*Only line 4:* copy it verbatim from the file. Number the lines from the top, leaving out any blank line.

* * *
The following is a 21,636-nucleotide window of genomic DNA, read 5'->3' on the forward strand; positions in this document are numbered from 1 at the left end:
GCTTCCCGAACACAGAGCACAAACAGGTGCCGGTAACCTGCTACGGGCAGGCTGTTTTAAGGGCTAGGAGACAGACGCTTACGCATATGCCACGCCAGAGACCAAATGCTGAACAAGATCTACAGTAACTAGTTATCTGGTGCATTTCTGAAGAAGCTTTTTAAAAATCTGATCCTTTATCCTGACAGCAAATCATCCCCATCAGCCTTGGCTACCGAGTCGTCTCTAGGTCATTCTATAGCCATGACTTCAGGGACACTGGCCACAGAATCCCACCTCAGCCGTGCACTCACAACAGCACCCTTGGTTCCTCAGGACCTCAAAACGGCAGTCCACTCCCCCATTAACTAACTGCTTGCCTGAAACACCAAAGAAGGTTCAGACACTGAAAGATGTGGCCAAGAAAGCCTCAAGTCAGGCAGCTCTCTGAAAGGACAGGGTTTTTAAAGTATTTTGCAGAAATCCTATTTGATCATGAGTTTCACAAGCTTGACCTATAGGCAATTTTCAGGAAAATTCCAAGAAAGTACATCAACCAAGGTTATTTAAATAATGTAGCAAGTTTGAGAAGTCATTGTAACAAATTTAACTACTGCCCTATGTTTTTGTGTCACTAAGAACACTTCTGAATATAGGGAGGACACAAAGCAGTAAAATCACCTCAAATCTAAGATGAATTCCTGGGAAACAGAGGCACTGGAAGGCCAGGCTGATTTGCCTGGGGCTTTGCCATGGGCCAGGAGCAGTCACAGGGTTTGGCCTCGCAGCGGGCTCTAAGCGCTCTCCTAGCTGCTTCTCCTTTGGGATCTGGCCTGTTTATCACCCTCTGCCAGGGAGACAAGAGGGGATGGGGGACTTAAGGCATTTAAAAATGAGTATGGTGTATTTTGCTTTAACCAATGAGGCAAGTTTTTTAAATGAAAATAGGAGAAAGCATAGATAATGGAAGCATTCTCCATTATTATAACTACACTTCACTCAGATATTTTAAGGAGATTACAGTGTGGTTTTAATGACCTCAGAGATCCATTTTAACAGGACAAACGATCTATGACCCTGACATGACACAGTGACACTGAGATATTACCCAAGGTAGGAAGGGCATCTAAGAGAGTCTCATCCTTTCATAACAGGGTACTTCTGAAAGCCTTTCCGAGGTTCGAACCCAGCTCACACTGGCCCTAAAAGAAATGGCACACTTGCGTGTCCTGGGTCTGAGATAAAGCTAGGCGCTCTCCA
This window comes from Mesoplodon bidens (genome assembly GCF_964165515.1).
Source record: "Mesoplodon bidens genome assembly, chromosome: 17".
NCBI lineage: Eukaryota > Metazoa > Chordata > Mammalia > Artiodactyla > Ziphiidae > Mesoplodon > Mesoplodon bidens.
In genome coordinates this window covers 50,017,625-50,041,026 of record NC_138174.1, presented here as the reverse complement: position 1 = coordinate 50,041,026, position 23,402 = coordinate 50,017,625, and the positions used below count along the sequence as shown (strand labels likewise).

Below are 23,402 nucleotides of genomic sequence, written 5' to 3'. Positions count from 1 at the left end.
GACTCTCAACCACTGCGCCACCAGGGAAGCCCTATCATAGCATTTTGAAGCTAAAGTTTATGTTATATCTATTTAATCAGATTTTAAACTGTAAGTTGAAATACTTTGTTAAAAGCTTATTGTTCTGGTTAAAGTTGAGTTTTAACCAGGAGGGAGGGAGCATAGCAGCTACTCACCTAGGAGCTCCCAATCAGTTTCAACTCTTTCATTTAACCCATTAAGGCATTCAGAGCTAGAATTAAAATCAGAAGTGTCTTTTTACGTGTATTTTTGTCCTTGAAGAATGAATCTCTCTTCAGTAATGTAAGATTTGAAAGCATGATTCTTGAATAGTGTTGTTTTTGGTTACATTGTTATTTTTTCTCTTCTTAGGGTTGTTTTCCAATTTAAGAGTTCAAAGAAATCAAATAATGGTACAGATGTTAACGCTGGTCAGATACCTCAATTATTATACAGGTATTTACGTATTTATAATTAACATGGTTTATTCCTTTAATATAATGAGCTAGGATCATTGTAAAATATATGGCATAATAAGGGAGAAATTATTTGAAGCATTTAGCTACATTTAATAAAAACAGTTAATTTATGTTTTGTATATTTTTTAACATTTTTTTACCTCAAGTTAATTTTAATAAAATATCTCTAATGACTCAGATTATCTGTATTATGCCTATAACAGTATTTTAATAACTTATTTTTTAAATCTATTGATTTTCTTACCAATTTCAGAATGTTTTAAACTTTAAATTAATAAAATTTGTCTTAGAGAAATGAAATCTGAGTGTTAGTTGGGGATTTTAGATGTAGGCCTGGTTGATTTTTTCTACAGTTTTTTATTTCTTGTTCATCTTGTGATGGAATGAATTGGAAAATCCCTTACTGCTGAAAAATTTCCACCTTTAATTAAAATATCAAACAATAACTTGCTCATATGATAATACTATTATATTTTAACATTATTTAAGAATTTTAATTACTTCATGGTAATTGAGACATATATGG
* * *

Source record: "Mesoplodon bidens genome assembly, chromosome: 17".